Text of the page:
India is now truly in the grips of the coronavirus crisis and a shortage of facilities, equipment, and logistics.
The country has reported 660 positive cases till today (March 25) following a spike, with seven dead. As it moved deeper into a state of lockdown, the markets again reflected the state of affairs
“Trading in the country’s equity markets was halted on March 23 for 45 minutes after the benchmark BSE Sensex hit its 10% lower circuit level”
Trading in the country’s equity markets was halted on (March 23) for 45 minutes after the benchmark BSE Sensex hit its 10% lower circuit level. At the time of publishing, the index was down nearly 3,600 points—12% lower than yesterday’s closing. The Nifty50 index of the National Stock Exchange, too, was down over 1,000 points, or 11.6%, since yesterday.
The industry has taken a pause, too. Automobiles is in a virtual shutdown: Maruti, India’s largest carmaker, has closed its Gurugram plant; Hero MotoCorp has halted operations the world over. Other companies that have shut down include Mahindra & Mahindra, Honda, and MG Motor India.
Banks have decided to operate with limited staff from today, providing only essentials services, including cash deposits and withdrawals, clearing of cheques, remittances, and government transactions.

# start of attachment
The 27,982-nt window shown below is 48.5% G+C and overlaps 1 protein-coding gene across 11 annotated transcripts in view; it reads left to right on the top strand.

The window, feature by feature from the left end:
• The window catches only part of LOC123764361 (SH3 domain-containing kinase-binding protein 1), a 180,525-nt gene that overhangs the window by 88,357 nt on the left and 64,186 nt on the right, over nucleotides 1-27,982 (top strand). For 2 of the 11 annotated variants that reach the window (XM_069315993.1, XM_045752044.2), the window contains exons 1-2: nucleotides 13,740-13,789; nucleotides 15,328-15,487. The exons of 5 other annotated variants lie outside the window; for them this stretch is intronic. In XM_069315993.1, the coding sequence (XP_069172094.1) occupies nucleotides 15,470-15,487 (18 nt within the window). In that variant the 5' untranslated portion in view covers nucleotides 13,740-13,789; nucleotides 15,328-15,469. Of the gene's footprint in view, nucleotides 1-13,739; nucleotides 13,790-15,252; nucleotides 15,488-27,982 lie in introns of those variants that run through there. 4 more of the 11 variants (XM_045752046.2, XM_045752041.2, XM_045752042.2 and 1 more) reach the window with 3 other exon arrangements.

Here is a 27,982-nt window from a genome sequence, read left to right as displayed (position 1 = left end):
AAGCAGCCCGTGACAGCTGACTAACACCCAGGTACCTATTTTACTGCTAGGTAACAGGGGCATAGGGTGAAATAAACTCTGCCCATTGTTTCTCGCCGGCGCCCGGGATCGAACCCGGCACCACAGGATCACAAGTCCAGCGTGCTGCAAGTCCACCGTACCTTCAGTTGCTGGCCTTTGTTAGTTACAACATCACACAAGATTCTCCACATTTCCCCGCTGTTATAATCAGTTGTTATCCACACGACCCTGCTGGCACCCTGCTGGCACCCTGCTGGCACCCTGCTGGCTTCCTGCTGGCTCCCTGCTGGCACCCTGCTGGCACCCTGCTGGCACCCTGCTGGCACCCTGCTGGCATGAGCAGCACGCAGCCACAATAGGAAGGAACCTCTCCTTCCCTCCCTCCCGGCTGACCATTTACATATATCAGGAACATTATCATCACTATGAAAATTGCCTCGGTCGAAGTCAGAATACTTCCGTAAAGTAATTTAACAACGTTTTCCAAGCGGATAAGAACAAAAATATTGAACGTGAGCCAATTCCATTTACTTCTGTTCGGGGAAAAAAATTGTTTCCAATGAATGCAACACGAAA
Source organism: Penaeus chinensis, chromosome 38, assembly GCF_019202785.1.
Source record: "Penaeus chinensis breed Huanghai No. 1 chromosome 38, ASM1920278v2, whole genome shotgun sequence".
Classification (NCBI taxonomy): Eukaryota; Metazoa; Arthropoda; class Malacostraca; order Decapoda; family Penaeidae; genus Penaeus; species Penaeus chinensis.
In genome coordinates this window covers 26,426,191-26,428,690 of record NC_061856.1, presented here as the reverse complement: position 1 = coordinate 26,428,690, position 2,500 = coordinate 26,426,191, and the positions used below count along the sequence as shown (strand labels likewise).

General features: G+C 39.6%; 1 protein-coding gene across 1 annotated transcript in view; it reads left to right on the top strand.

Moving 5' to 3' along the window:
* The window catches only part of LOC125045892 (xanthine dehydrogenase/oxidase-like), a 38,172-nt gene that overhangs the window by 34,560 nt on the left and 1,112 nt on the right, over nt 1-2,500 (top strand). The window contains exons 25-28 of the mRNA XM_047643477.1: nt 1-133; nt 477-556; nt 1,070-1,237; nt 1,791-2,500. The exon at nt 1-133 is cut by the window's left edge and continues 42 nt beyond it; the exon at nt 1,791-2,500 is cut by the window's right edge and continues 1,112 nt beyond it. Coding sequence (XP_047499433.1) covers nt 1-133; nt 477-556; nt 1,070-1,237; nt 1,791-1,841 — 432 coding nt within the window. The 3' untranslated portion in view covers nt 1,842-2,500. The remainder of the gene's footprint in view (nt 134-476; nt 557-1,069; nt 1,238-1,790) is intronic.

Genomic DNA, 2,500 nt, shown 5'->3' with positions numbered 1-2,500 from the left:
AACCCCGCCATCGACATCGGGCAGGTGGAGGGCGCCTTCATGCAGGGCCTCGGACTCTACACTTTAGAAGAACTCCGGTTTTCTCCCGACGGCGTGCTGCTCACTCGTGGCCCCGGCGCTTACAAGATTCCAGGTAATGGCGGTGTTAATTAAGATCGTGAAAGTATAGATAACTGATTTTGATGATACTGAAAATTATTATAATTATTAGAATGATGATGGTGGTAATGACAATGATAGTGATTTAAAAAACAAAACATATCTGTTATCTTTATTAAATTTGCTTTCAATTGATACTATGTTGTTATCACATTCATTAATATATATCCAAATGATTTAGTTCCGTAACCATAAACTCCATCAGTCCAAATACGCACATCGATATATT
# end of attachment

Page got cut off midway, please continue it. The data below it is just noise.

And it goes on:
Watch and jewellery maker Titan has pulled down shutters, too.
As this article is being published, India is in a precarious position, with the ground situation changing every hour, as it trying it best to contain the phase-2 of the COVID-19 or Coronavirus pandemic. Given the huge population of India, the low permeability and uneven spread of healthcare systems and the logistical impossibility for India to enforce mass quarantine, it would require a huge collective effort to tackle this challenge. Although India has somehow miraculously delayed the onset of the first stage, the future looks uncertain on where the pandemic will lead India to.
In the meanwhile, there have been global disruptions on account of this pandemic and India has had its fair share of the disruptions. We need to see this disruption into two phases, first with the epicentre in China and the other in Europe.
India’s growth slowed to a near seven-year low of 4.7% in October-December 2019 on continued slump in manufacturing, and now faces the next big challenge of Coronavirus outbreak stifling global growth. And the economy of China—the epicentre of the initial infection—now faces much weaker growth as the spread of the virus has hit both production and exports. The Indian Government has, in line with various international governments, readied a financial support package to tackle the aftermaths of this pandemic, however it is premature to estimate the effects of this package.